Home > API General, iPhone/IPad, Version 3.1 Services > Using SWS web services on iPhone/iPad – Part 1 Calling the service

Using SWS web services on iPhone/iPad – Part 1 Calling the service


iPhone/iPad Apps

In today’s marketplace users are looking for applications that extend their functionality to their iPhone/iPad device.  Building business applications on the iPhone/iPad that communicating with web services that provides that functionality in the cloud is a great way to embrace this build forward thinking revolution.  However, consuming web services in an iPhone application is not for the faint-of-heart. Unlike other development tools (such as Microsoft Visual Studio), Xcode does not have built-in tools that make consuming web services easy. Everything must be done by hand and you need to know how to form the relevant XML (SOAP) messages to send to the web services and then parse the returning XML result.

Using SOAP 1.1

One way to consume this web service is to use SOAP (Simple Object Access Protocol). When using SOAP, you use the HTTP POST (or securely over HTTPS) method to send a request to the web service.  In a browser open the url: http://host05slc.centershift.com/iService/iService1.asmx The following is a sample SOAP 1.1 request and response.
The placeholders shown need to be replaced with actual values.
POST /iService/iService1.asmx HTTP/1.1
Host: host05slc.centershift.com
Content-Type: text/xml; charset=utf-8
Content-Length: length
SOAPAction: "http://centershift.com/GetSiteList"

      string</UserName>
      <Password>string
    <!--GetSiteList>

To get a request to work from within xCode/Objective C

-(void)GetSiteList{
NSString *soapMessage = [NSString stringWithFormat:@
“xml version=\”1.0\” encoding=\”utf-8\”?>\n”
“<soap:Body>\n”
“xmlns=\”http://centershift.com/\”>\n”
“<UserName>%@</UserName>\n”
“<Password>%@</Password>\n”
“</GetSiteList>\n”
“</soap:Body>\n”
“</soap:Envelope>\n”, [[NSUserDefaults standardUserDefaults] stringForKey:@”MyCSUserName”], [[NSUserDefaults standardUserDefaults] stringForKey:@”MyCSPassword”] ];
// Web service I setup to do this test application.
NSURL *url = [NSURL URLWithString:@”http://host05slc.centershift.com/iService/iService1.asmx“];
// Setup the web request with the url we created
NSMutableURLRequest *theRequest = [NSMutableURLRequest requestWithURL:url];
// need length of the soap xml for the header in the html file

NSString *msgLength = [NSString stringWithFormat:@”%d”, [soapMessage length]];
// add our htm headers which is a must for a WebService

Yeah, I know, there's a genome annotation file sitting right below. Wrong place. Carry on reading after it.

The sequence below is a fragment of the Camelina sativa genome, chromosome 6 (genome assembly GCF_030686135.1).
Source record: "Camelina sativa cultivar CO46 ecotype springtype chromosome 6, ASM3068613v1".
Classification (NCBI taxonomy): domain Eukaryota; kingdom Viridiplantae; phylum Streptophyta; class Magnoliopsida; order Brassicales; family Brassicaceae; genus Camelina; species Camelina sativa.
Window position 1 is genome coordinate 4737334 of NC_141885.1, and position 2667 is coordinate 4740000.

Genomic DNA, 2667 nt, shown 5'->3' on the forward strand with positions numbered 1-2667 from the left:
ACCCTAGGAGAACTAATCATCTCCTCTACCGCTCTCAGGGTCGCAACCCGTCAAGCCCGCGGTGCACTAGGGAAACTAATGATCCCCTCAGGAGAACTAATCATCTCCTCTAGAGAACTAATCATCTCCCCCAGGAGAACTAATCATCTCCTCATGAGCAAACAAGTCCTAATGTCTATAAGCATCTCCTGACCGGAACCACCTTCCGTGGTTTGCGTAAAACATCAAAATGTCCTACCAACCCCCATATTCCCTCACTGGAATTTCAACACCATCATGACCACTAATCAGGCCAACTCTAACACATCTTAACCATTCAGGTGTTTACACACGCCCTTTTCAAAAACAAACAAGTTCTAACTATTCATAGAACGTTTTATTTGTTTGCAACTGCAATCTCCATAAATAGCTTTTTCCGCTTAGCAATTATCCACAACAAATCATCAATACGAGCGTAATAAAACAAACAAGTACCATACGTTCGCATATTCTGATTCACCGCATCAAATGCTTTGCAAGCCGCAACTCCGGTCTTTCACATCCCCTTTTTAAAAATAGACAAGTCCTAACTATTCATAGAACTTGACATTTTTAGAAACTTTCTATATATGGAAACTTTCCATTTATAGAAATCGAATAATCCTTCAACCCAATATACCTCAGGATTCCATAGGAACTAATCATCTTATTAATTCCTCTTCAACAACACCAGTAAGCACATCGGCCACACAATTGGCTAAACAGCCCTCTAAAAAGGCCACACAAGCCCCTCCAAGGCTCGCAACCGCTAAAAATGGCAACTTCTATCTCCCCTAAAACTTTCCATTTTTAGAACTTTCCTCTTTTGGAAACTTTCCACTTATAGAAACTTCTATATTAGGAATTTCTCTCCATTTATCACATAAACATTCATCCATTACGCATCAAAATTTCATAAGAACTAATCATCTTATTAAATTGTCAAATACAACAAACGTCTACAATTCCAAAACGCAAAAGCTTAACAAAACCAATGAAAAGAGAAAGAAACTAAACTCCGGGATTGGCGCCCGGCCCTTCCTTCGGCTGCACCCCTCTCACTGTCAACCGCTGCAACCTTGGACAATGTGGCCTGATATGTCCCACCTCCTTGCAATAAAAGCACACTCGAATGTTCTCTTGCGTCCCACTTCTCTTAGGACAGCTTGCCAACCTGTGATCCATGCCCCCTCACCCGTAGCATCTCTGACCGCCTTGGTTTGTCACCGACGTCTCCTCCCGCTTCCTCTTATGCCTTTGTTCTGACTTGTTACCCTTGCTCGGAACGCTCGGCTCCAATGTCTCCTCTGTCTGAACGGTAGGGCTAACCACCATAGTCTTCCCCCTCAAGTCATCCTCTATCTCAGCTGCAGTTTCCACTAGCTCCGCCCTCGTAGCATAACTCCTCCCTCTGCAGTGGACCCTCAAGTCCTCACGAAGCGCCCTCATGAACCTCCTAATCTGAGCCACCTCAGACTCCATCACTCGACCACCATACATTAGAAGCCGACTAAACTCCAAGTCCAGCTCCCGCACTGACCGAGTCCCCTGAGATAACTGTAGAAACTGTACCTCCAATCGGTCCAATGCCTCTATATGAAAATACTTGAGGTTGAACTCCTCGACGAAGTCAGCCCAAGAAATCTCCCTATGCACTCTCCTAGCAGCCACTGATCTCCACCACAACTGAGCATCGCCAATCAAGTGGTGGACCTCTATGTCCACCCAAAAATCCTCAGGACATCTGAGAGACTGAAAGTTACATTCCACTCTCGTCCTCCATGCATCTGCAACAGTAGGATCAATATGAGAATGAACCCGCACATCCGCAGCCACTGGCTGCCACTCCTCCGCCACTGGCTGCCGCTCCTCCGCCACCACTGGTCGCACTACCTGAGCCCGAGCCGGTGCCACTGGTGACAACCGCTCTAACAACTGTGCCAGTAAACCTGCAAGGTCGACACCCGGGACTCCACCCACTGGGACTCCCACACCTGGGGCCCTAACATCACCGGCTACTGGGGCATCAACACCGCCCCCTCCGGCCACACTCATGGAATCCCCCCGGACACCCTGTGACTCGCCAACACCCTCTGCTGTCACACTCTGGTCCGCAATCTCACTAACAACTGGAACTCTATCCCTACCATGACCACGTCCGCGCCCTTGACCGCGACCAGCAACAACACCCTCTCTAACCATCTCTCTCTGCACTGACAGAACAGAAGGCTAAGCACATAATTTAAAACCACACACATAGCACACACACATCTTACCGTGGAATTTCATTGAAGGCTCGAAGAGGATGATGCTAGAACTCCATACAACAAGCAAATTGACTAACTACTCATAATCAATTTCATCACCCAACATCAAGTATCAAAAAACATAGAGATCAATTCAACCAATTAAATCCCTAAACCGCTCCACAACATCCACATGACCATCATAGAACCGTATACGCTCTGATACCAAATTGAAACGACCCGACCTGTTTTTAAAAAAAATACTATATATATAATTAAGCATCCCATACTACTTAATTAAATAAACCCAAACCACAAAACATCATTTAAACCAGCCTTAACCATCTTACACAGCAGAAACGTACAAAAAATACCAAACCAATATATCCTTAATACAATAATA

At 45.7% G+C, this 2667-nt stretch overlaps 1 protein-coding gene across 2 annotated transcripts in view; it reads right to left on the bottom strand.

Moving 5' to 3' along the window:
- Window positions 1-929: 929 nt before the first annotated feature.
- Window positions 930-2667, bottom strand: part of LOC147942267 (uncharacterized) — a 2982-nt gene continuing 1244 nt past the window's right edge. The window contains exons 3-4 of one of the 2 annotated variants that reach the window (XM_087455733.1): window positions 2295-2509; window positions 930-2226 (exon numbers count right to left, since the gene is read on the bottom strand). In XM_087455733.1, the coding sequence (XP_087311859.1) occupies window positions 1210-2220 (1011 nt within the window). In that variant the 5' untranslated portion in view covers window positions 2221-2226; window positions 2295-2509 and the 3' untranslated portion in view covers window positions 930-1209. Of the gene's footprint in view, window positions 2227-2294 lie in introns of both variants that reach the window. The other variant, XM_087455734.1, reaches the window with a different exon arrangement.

[theRequest addValue:@”text/xml; charset=utf-8″ forHTTPHeaderField:@”Content-Type”];
[theRequest addValue:@”http://centershift.com/GetSiteList&#8221; forHTTPHeaderField:@”SOAPAction”];
[theRequest addValue:msgLength forHTTPHeaderField:@”Content-Length”];
//We are doing a HTML POST
[theRequest setHTTPMethod:@”POST”];
// set the HTML Body, which is the XML Soap message we created above. Needs to be UTF8 encoding
// Needs to be of type Data [theRequest setHTTPBody: [soapMessage dataUsingEncoding: NSUTF8StringEncoding]];
// create the connection with the request
// and start loading the data, also set delegate to self
NSURLConnection *theConnection=[[NSURLConnection alloc] initWithRequest:theRequest delegate:self];
if (theConnection)
{
// Create the NSMutableData that will hold
webData=[[NSMutableData data] retain];
}
else
{
// inform the user that the download could not be made
NSLog(@”ERROR”);
}
}

That’s the essence to format the SOAP message and post the request.  In Objective C you’ll need to add the following for the methods of the NS objects we use:

– (void)connection:(NSURLConnection *)connection didReceiveResponse:(NSURLResponse *)response
{
// this method is called when the server has determined that it
// has enough information to create the NSURLResponse
// clear any data that may be around.
[webData setLength:0];
}
– (void)connection:(NSURLConnection *)connection didReceiveData:(NSData *)data
{
// append the new data to the webData
// webData is declared in the header file
[webData appendData:data];
}
– (void)connection:(NSURLConnection *)connection didFailWithError:(NSError *)error
{
// Insert your code here to handle the problems created by connection failing with error
// Some typical things to handle:
// Release the connection, and the data object
[connection release];
[webData release];
// Display Alert UIAlertView
*errorNoConnection = [[UIAlertView alloc] initWithTitle:@”No Internet Connection” message:@”Unable to load site list” delegate:self cancelButtonTitle:@”OK” otherButtonTitles:nil];
[errorNoConnection show];
[errorNoConnection autorelease];
// Stop Indicator
[busySignal stopAnimating];
}
– (void)connectionDidFinishLoading:(NSURLConnection *)connection
{
//Manipulate data here and release Data and Connection
NSLog(@”Succeeded! Received %d bytes of data\n”,[webData length]);
NSString *theXml = [[NSString alloc]initWithBytes:[webData mutableBytes] length:[webData length] encoding:NSUTF8StringEncoding];
[theXml release];
// Parse received xml from web service
// We’ll insert some logic here to parse the XML in Part 2 of this post
// release the connection, and the data object
[connection release];
[webData release];
}

This is a pretty vanilla service to call but all basic nuts and bolts are all there to call a web service in Objective C.  In part 2 we’ll look at what we need to do to parse the xml and do something useful with the data.  Please feel free to comment or email me with any questions or suggestions you’d like to make in relation to this post.

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